Friday, October 28, 2005
The Asian Film Festival Pune, 2005 – Day 3Posted by Aditya Bidikar | 12:58 AM
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Day Three was an unqualified success, in my opinion. The sheer number of good films was not as much as Day One, nor was the actual number of films. But what was there was right up my alley.
I watched three films today: Samapti (India – Satyajit Ray), Hazaaron Khwahishen Aisi (India – Sudhir Mishra) and I Fak (Thailand – Pantham Thongsang).
Samapti was not as good as I had expected, but it was very good still. It is a rather short film (slightly less than an hour), and it has a weak beginning, and I didn’t like the ending (it either defeats the point of the movie or it is sardonic in an unnecessarily weird manner – I can’t decide which). But even if you discard those, you still have 20-30 minutes of solid film-making which I could irritatingly analyse and generally wax eloquent about. But I am not going to. If you like Ray, you’ll probably watch this film anyway. I just didn’t like it enough to watch it a second time.
Hazaaron Khwahishen Aisi is a movie about three students in Delhi in the seventies. It is wonderfully sad, and sometimes unexpectedly eccentric and funny, and it is good enough to give one hope about non-parallel filmmaking in India. And Chitrangada Singh completely rules, which makes me very sad about the fact that she’s leaving films. The other actors do a good job, and Shiney Ahuja’s first name fits him (he’s so nice and white all the time). The script is good, and so is the direction. I particularly liked the music – I probably wouldn’t want to listen to it otherwise, but it suits the film to a tee. Update: an excellent review here.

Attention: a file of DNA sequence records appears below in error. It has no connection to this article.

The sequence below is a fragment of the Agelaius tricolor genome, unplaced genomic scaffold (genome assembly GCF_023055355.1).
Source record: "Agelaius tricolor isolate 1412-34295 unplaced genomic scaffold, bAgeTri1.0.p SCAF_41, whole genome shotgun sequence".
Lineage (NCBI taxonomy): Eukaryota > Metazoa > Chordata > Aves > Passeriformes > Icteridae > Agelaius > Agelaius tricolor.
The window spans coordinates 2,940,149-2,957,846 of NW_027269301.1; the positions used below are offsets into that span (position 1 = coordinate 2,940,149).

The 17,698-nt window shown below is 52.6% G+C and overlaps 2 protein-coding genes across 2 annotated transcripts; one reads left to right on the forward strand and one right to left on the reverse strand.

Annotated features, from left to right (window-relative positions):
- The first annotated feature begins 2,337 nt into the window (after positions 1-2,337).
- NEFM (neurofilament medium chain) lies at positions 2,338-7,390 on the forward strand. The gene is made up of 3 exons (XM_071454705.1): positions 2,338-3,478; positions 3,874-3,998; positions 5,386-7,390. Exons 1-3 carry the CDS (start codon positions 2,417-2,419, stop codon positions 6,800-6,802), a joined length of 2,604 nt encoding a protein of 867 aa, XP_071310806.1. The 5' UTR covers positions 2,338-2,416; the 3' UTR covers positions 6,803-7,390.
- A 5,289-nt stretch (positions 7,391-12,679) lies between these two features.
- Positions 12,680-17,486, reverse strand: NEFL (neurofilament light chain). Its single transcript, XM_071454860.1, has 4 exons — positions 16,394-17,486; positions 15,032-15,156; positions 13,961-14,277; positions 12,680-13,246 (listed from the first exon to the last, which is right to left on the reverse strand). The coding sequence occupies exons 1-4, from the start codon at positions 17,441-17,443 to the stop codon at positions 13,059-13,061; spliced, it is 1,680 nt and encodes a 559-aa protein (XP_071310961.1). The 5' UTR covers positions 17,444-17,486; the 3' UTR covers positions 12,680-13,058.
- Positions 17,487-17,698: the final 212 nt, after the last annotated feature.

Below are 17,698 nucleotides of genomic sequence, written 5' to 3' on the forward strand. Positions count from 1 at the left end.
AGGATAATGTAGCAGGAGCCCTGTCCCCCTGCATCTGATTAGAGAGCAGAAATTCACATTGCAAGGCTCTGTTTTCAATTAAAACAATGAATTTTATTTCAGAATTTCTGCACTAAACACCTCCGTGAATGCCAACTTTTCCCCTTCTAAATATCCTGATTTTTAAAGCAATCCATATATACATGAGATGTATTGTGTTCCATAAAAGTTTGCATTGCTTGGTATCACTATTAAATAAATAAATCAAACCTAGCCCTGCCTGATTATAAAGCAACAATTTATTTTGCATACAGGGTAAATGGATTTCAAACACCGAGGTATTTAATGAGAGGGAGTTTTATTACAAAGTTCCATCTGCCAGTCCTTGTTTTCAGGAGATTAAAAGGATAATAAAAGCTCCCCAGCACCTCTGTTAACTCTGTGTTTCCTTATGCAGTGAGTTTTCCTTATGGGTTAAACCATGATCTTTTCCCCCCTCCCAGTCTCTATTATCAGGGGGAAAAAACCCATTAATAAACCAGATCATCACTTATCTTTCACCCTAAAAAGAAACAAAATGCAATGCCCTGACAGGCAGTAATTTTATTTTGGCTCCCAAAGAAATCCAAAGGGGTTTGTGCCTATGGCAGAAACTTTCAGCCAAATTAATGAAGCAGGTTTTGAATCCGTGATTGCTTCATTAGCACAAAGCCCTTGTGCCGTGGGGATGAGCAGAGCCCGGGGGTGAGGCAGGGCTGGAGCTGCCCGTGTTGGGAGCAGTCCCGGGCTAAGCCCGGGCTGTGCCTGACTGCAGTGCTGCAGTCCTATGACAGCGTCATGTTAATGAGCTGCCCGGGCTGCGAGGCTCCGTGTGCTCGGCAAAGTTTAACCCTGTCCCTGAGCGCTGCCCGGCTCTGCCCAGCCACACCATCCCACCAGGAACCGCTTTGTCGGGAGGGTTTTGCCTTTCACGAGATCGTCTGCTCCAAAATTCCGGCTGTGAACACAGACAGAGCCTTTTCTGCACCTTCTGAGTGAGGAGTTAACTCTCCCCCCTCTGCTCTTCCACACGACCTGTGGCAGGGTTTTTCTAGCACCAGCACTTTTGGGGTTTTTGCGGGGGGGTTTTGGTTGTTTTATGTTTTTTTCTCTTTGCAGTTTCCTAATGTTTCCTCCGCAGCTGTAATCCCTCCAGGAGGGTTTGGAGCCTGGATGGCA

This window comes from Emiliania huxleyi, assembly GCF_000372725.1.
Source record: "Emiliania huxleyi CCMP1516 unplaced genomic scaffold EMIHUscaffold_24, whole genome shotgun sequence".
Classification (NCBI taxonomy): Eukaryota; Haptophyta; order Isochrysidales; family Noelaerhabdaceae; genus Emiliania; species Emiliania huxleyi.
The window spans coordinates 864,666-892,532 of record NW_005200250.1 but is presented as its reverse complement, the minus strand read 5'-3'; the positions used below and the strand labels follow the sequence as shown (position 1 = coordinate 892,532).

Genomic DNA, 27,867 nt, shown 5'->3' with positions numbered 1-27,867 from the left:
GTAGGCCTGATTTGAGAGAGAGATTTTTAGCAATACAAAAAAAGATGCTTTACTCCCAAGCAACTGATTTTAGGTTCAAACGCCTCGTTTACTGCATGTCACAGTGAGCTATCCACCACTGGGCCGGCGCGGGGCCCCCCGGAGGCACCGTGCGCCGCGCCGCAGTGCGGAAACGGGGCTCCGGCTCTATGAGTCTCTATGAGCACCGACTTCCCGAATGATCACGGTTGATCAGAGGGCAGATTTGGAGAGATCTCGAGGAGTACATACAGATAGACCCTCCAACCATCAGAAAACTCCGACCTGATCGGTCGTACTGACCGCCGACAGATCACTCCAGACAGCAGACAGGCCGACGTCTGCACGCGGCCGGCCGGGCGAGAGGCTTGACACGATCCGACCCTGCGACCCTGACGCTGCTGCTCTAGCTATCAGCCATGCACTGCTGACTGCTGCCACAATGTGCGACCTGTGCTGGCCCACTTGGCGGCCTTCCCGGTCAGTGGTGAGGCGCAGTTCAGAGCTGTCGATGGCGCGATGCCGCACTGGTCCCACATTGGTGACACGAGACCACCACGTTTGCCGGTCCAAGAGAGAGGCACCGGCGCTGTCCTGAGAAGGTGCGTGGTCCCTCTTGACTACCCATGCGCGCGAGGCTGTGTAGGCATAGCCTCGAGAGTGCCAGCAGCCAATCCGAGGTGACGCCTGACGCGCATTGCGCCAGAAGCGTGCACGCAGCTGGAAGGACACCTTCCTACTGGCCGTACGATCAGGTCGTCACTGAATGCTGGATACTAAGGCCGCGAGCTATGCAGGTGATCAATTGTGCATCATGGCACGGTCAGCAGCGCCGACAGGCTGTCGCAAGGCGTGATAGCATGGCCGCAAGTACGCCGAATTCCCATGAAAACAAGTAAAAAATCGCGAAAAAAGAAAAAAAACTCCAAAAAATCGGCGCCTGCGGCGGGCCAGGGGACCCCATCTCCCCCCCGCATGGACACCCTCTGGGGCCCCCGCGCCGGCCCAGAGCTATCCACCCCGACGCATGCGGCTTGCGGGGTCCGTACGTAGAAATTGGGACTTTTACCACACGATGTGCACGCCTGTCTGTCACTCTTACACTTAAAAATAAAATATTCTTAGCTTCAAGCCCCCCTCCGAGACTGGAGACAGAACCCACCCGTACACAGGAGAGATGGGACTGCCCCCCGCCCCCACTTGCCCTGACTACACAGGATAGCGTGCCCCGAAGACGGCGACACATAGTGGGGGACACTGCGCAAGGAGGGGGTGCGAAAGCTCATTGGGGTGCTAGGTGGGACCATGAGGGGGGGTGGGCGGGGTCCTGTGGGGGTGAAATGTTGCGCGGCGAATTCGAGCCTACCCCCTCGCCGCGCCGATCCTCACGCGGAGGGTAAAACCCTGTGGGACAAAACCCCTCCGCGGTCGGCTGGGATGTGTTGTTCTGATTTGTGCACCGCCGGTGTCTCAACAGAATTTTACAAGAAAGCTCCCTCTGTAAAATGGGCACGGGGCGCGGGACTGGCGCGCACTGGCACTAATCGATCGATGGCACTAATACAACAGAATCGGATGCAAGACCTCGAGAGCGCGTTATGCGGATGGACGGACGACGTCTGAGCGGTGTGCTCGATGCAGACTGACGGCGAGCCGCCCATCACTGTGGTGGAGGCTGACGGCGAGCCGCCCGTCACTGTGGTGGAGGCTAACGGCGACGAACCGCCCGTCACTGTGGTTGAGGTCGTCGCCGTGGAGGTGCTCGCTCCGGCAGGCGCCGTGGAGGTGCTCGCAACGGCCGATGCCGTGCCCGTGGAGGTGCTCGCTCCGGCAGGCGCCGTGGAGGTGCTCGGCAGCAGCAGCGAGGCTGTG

I Fak (English title ‘The Judgement’) is one of those films ... Y’know, you go on and on watching films, and you get somewhat jaded, and then, boom, comes a film that is so lovely that you sit up and start paying attention again. I Fak is not a brilliant film, but I loved it. Basically, it is a twenty-first century film about rural hypocrisy – a funny, sexy and, ultimately, very sad film about general attitudes towards sex and gender (the latter might only be my reading of the film, but I think I’m right). Fak’s father marries a young, beautiful woman, Somsong, who is also an utter loony, and then dies after extracting a promise from Fak that he will take care of her. Then due to a series of misunderstandings caused by Somsong, the whole village assumes that they are having an affair, and Fak, castigated, shunned and cheated by everyone in the village, takes to drinking, and starts to slowly lose his mind. It is a pain to watch the handsome, confident Fak turn into a sunken-eyed degenerate through little fault of his own. And thankfully, the clichéd climax of the film turns out not to be the end at all, and the actual end is tragic yet wonderfully tender. The film is also wonderfully shot, colourful, and utterly beautiful to look at.
As if in collusion with the great films, the projection department performed much better than usual. The only problem with Samapti was that the second line of subtitles wasn’t visible, but that was okay, because most of the subtitles didn’t have a second line. Hazaaron Khwahishen Aisi was thrice interrupted, for whatever reason, by the ‘3-2-1’ sign that seems to have become a trademark of old films, but otherwise things were fine, and I Fak went without a single glitch, although it started an hour late due to the fact that the cast and crew of the previous film held a conference in the auditorium.